You’ve heard the excuses. Maybe you’ve said them yourself. We don’t do that. Our audience wouldn’t want it. We tried it once, and it didn’t work. We don’t have time. Cluck, cluck.
You meet these marketing chickens all the time, and they all have a few things in common. Here are five common traits, and a few barnyard remedies.
The typical marketing chicken is shallow in their content. They hunt and peck at small topics with short posts, instead of writing in-depth, practical content. It’s all chicken scratch, one short post after the next.
Do some research, such as an industry survey.
Write a detailed how-to guide.
A lot of chickens are just not aware of what’s happening around them. If they looked up, they’d notice a few things. Which topics is their audience asking about? What’s happening in the industry? Do they have the attention of any influential roosters?
Use content to answer questions people are asking in sales conversations.
Write a post that sheds light on an industry trend.
Interview someone who is writing topics you find interesting.
This is a common ailment among marketers. They don’t write from their own perspective. There’s no personality, no voice. Their posts are filled with soft statements and qualifiers. These chickens don’t really stand for anything.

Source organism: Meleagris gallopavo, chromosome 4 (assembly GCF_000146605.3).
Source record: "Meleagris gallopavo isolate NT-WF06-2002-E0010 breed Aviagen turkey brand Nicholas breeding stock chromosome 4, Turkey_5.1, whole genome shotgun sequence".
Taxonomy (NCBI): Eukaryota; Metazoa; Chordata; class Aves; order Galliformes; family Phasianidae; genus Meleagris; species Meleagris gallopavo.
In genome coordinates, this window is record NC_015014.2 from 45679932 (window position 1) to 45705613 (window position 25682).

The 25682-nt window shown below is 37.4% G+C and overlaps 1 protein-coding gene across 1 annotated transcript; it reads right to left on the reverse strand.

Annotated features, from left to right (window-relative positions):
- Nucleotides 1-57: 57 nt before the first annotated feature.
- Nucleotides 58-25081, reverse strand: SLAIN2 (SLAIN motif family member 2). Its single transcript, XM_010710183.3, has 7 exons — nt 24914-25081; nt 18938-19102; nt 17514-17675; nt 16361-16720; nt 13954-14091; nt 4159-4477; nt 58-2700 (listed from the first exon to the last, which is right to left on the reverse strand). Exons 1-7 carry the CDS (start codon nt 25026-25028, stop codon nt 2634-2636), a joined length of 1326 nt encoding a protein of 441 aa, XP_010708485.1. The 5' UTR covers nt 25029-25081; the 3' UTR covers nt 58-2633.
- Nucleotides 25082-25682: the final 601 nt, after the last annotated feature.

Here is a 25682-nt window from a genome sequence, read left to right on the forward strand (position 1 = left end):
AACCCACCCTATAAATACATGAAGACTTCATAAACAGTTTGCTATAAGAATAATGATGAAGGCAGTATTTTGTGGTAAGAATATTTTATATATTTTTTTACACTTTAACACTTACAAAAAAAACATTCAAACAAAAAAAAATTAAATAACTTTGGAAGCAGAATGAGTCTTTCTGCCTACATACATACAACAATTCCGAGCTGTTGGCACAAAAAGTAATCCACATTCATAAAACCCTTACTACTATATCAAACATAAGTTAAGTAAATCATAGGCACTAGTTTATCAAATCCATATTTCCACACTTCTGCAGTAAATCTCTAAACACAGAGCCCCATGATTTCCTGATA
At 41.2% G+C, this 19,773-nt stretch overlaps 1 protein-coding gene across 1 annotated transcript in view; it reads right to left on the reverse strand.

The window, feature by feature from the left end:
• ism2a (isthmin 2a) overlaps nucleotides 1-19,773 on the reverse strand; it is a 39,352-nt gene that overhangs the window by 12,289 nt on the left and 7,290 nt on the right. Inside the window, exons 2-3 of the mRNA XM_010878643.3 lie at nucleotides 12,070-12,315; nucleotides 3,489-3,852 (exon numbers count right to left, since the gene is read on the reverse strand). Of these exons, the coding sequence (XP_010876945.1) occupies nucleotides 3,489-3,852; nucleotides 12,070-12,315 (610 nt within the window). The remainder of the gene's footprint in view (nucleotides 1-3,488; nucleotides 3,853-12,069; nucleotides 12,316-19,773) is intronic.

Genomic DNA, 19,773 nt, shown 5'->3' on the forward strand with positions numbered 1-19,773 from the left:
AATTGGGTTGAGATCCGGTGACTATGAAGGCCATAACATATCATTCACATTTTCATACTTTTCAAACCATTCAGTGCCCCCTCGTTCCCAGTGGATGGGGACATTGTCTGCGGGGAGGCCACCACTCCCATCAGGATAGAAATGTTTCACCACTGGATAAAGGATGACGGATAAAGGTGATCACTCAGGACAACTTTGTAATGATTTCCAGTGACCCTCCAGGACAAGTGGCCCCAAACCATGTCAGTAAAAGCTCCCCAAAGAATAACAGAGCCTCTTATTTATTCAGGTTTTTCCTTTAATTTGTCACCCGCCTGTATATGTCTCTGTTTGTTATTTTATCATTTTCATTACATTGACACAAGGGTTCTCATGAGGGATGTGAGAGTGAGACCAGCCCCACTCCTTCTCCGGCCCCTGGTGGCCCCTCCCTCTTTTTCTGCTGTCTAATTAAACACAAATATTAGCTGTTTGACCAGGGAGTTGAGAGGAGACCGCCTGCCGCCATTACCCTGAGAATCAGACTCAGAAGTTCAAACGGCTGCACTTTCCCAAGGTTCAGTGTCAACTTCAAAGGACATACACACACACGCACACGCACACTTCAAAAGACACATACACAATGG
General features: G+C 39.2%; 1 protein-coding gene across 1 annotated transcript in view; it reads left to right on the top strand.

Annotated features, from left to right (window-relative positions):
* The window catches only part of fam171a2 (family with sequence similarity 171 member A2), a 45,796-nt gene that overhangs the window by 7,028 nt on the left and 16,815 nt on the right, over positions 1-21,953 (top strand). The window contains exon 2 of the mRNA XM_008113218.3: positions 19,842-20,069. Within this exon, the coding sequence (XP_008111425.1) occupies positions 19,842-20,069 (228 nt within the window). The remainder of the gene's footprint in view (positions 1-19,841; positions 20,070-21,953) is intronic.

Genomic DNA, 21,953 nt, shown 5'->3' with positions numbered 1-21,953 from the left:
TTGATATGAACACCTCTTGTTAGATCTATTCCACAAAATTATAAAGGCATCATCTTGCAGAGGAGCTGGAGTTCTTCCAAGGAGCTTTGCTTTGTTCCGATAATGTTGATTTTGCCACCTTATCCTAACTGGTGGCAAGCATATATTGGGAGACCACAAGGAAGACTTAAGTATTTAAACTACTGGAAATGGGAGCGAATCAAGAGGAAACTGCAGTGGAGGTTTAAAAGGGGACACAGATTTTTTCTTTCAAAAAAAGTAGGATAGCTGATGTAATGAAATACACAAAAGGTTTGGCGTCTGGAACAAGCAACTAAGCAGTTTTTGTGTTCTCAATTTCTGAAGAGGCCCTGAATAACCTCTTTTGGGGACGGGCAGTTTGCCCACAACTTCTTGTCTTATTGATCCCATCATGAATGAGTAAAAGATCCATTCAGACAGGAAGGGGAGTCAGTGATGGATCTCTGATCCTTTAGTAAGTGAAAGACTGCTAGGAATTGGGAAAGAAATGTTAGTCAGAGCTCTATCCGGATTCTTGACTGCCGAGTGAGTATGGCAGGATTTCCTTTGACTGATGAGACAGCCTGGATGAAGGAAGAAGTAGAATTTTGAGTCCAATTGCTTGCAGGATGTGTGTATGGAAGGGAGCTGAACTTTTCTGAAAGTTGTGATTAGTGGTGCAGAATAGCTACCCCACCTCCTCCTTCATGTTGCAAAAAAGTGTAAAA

Put passion into your next post. Write an opinion piece.
Tell a story about making hard choices.
Explain why you do what you do.
Some chickens are afraid to try something new, something big. They don’t experiment with different formats, it’s all text. They never cross the road to different topics or timing. No experiments, no learning. No guts, no glory.
Try publishing on a weekend.
Create a short series of videos or podcasts.
Ask for feedback, check your Analytics, repeat.
One of the worst problems with marketing chickens, they just don’t do much. They’re actually afraid of marketing too much. That means low email frequency, few posts, quiet social media accounts …and no baby chicks.
Get yourself on a cycle. Make your calendar visible, and stick to it.
Ask others for articles. There’s more than one hen in this hen house.
Rise at the break of dawn. Yup. Get up early and write. Everyday.
There’s a whole lot of poultry out there. Most of it tastes the same. That’s because great marketing takes insight, perspective, and courage.
So spread those little wings! Keep your beak up, and don’t be a marketing chicken …or you’ll end up on a grill, slathered in BBQ sauce.
Editor’s note: Speaking of marketers and chickens, Andy had a little surprise a couple of years ago and it looked like this: